Tag Archives: economics

The Amish Health Care System

I. Amish people spend only a fifth as much as you do on health care, and their health is fine. What can we learn from them? A reminder: the Amish are a German religious sect who immigrated to colonial America. … Continue reading

Financial Incentives Are Weaker Than Social Incentives But Very Important Anyway

NYT: Economic Incentives Don’t Always Do What We Want Them To (h/t MR). For the first time in history, the title actually understates the article, which argues that incentives can be surprisingly useless: Economists have somehow managed to hide in … Continue reading

Indian Economic Reform: Much More Than You Wanted To Know

From a recent Charter Cities Institute report: From India’s independence from the British Raj in 1947 to the early 1990s, the country’s economic policy was largely socialist. In the 1980s some early steps were taken to open the Indian economy … Continue reading

Squareallworthy On UBI Plans

I want to signal-boost Tumblr user squareallworthy‘s analysis of various UBI plans: 1. Jensen et al’s plan 2. Healy et al’s plan 3. Andrew Yang’s plan 4. Torry’s plan 5. Sheahen’s plan 6. Dolan’s plan 7. Stern and Murray’s plans … Continue reading

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Followup On The Baumol Effect: Thanks, O Baumol

Last week I reviewed Alex Tabarrok and Eric Helland’s Why Are The Prices So D*mn High?. On Marginal Revolution, Tabarrok wrote: SSC does have some lingering doubts and points to certain areas where the data isn’t clear and where we … Continue reading

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Book Review: Why Are The Prices So D*mn High?

Why have prices for services like health care and education risen so much over the past fifty years? When I looked into this in 2017, I couldn’t find a conclusive answer. Economists Alex Tabarrok and Eric Helland have written a … Continue reading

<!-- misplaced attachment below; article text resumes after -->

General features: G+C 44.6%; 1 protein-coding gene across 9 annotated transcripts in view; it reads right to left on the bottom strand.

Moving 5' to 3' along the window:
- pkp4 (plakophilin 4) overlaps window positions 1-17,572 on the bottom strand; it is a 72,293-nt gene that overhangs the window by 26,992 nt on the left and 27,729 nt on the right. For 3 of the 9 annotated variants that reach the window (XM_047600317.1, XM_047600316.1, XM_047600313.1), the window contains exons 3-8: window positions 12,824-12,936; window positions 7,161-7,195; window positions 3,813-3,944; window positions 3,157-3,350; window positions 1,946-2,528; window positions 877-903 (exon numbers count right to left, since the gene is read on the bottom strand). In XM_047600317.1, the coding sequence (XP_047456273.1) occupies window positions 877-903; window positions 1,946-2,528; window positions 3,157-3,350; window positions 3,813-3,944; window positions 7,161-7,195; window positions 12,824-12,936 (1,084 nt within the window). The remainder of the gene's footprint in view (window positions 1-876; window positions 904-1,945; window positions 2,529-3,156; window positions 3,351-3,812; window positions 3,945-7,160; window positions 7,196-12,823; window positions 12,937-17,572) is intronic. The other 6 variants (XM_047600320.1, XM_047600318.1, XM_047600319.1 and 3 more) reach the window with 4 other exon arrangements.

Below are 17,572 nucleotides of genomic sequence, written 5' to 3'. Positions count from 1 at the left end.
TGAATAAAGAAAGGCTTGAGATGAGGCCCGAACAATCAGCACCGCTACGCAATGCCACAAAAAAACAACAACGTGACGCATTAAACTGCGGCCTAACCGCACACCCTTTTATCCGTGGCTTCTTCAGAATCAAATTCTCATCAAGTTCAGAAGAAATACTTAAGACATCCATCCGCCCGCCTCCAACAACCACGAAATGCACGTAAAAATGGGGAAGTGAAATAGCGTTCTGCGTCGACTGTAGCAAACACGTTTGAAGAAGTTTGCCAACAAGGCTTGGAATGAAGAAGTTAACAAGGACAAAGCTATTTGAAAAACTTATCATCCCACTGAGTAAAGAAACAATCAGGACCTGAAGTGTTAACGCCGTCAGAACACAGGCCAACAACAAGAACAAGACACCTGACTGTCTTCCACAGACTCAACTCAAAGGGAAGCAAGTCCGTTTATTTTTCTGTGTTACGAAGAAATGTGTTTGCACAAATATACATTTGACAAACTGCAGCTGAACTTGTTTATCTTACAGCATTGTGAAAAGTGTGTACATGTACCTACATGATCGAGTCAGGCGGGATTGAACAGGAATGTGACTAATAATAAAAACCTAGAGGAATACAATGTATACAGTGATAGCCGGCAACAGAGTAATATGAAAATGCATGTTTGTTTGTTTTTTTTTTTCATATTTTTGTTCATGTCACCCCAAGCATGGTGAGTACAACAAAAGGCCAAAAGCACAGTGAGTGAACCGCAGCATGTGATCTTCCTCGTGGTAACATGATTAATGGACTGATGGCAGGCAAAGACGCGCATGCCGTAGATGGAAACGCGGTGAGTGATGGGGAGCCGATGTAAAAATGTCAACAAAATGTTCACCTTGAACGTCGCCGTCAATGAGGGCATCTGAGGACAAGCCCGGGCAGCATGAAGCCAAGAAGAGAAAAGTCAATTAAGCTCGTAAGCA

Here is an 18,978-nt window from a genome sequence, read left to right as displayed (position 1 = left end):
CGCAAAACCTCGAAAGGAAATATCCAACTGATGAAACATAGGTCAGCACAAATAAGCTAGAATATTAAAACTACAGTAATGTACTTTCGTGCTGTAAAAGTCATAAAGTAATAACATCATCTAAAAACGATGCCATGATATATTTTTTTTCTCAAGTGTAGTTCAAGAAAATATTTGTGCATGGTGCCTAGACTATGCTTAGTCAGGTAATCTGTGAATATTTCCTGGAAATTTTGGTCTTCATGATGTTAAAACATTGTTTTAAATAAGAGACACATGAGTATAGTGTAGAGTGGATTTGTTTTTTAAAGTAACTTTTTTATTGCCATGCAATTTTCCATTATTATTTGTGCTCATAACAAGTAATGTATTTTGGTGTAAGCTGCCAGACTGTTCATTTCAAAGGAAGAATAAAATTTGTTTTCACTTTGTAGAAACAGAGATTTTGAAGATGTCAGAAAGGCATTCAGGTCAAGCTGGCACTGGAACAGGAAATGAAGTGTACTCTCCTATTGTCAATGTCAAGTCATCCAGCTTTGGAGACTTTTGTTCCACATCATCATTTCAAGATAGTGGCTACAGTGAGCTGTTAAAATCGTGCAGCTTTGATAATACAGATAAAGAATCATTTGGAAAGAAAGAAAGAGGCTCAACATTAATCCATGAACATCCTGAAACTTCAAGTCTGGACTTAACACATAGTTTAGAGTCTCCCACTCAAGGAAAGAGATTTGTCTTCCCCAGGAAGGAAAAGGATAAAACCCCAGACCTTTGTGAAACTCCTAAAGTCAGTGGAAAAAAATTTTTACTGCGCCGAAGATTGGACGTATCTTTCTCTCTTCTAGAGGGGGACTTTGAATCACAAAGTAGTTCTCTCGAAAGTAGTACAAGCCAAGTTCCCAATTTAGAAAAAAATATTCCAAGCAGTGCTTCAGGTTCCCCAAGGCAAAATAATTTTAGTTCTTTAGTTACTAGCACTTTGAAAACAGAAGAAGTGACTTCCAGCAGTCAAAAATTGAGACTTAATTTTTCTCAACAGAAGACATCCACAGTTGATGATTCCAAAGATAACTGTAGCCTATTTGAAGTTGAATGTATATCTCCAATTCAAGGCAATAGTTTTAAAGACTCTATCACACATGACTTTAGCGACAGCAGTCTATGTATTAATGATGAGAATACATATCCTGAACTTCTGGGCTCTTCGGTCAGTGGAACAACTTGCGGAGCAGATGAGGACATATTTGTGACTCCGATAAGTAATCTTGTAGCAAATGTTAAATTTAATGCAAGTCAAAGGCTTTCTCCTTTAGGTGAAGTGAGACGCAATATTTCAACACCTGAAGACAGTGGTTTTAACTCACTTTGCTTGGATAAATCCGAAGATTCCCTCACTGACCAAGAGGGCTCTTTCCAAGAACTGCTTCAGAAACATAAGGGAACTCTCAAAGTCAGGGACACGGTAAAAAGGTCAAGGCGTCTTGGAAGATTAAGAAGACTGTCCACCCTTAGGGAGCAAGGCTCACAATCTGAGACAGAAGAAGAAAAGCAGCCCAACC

Buspirone Shortage In Healthcaristan SSR

(Epistemic status: Unsure on details. Some post-publication edits 5/1 to make this less strident.) I. There is a national shortage of buspirone. Buspirone is a 5HT-1 agonist used to control anxiety. Unlike most psychiatric drugs, it’s in a class of … Continue reading

1960: The Year The Singularity Was Cancelled

[Epistemic status: Very speculative, especially Parts 3 and 4. Like many good things, this post is based on a conversation with Paul Christiano; most of the good ideas are his, any errors are mine.] I. In the 1950s, an Austrian … Continue reading

Wage Stagnation: Much More Than You Wanted To Know

[Epistemic status: I am basing this on widely-accepted published research, but I can’t guarantee I’ve understood the research right or managed to emphasize/believe the right people. Some light editing to bring in important points people raised in the comments.] You … Continue reading

Highlights From The Comments On Piketty

Chris Stucchio recommended Matt Rognlie’s criticisms of Piketty (paper, summary, Voxsplainer). Rognlie starts by saying that Piketty didn’t correctly account for capital depreciation (ie capital losing value over time) in his calculations. This surprises me, because Piketty says he does … Continue reading